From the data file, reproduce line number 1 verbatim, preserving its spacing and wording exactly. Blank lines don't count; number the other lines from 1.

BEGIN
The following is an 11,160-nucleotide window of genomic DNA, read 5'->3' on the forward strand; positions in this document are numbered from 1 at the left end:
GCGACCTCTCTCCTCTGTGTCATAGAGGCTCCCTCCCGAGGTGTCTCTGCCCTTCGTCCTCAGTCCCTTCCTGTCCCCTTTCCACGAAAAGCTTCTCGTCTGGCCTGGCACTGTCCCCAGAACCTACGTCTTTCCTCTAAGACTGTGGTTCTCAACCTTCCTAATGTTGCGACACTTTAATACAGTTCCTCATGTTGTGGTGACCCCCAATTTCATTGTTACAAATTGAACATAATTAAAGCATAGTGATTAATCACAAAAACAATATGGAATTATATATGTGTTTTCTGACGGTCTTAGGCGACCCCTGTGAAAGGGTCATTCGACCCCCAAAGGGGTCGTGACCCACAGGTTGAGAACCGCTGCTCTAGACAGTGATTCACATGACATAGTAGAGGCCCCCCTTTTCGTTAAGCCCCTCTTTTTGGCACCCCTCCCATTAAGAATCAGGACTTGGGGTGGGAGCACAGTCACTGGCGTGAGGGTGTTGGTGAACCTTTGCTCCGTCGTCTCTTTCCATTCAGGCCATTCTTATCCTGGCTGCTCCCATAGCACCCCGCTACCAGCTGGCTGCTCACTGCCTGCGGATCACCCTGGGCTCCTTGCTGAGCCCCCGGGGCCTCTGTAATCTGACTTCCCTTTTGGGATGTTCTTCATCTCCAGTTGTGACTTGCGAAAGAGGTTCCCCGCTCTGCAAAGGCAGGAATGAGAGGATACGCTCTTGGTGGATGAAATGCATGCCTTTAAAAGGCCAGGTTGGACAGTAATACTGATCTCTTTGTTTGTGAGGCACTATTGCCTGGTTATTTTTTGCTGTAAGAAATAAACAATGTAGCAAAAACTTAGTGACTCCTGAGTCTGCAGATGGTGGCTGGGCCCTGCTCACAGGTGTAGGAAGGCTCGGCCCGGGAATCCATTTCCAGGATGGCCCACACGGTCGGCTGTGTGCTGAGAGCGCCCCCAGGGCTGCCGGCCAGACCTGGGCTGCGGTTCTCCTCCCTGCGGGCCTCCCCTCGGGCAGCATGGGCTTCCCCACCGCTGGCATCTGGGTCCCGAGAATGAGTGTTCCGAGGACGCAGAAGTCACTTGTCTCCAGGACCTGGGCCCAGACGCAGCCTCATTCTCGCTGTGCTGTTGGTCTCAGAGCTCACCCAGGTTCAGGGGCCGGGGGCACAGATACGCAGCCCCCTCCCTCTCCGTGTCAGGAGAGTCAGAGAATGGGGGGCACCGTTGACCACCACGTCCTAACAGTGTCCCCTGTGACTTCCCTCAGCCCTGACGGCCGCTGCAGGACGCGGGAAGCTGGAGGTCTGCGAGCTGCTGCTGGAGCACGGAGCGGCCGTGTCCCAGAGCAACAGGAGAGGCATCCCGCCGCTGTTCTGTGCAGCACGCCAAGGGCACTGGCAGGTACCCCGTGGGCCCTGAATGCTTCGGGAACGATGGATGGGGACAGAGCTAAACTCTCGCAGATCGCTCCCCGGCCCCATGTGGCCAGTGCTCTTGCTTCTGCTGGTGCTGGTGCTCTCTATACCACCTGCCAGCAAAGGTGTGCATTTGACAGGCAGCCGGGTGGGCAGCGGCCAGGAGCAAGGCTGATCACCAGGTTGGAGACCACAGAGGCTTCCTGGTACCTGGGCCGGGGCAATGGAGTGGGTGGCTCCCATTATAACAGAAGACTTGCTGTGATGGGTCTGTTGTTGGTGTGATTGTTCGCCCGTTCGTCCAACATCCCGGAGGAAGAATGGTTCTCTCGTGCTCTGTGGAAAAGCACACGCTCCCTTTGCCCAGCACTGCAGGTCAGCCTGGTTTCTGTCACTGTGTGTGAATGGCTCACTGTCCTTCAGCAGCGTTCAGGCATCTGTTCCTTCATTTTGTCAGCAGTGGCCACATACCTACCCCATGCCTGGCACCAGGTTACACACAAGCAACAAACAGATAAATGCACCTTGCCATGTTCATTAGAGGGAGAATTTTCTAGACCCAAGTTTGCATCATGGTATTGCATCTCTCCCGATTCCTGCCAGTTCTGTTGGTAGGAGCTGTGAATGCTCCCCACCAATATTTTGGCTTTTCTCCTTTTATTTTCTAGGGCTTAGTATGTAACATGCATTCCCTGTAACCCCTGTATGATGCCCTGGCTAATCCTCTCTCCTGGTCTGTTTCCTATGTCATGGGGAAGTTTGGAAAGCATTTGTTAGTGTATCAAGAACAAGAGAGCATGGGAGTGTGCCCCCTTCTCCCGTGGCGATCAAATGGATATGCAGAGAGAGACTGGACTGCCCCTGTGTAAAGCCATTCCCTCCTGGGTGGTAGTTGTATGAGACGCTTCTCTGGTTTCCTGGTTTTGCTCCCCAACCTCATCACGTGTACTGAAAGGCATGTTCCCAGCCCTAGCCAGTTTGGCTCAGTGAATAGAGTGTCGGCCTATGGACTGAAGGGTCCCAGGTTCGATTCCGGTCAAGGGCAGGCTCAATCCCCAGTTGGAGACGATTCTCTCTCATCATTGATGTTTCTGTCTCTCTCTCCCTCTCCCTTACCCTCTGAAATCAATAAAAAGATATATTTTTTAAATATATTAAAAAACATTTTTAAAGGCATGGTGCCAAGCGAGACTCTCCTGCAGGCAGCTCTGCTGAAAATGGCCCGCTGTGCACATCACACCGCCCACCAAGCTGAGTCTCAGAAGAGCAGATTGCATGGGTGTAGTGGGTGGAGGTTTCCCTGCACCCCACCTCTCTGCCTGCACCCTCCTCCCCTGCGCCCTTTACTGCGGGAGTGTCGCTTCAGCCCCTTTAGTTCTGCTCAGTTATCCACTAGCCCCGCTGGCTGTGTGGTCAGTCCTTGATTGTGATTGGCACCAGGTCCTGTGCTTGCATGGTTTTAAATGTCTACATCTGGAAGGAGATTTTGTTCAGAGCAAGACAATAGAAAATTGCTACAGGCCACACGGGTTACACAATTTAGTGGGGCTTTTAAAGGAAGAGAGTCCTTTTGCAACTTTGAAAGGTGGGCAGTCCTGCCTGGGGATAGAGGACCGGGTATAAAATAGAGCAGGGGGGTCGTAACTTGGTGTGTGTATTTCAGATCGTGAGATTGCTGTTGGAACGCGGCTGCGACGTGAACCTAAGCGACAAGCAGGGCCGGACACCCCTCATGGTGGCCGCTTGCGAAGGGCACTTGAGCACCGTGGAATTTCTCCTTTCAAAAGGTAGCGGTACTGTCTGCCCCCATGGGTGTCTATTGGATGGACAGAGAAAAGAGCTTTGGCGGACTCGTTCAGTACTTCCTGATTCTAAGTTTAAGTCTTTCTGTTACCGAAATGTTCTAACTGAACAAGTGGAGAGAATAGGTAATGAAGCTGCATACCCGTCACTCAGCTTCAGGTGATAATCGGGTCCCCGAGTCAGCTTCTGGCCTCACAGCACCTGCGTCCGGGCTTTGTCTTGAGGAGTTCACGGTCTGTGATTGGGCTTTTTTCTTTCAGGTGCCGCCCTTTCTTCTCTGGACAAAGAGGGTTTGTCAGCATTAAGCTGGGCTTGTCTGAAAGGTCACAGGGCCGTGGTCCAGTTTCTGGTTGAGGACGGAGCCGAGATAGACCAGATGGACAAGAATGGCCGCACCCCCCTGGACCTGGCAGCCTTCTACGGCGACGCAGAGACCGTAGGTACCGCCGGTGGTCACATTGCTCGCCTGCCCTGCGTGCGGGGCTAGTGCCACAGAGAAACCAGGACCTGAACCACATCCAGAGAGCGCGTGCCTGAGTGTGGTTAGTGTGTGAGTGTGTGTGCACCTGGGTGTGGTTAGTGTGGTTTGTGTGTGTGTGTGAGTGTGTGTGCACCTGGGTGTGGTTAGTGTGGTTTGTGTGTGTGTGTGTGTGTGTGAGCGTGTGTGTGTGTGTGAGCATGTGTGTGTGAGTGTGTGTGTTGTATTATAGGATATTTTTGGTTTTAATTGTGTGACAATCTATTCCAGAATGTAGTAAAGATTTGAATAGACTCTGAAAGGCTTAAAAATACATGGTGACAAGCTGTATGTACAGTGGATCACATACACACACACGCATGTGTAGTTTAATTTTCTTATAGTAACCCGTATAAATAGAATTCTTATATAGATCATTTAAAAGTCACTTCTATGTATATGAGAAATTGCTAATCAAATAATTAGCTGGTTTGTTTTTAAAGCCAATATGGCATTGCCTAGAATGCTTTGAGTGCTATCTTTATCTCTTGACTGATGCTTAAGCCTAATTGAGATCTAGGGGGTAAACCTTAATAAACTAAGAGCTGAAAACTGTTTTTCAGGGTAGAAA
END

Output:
The following is an 11,160-nucleotide window of genomic DNA, read 5'->3' on the forward strand; positions in this document are numbered from 1 at the left end: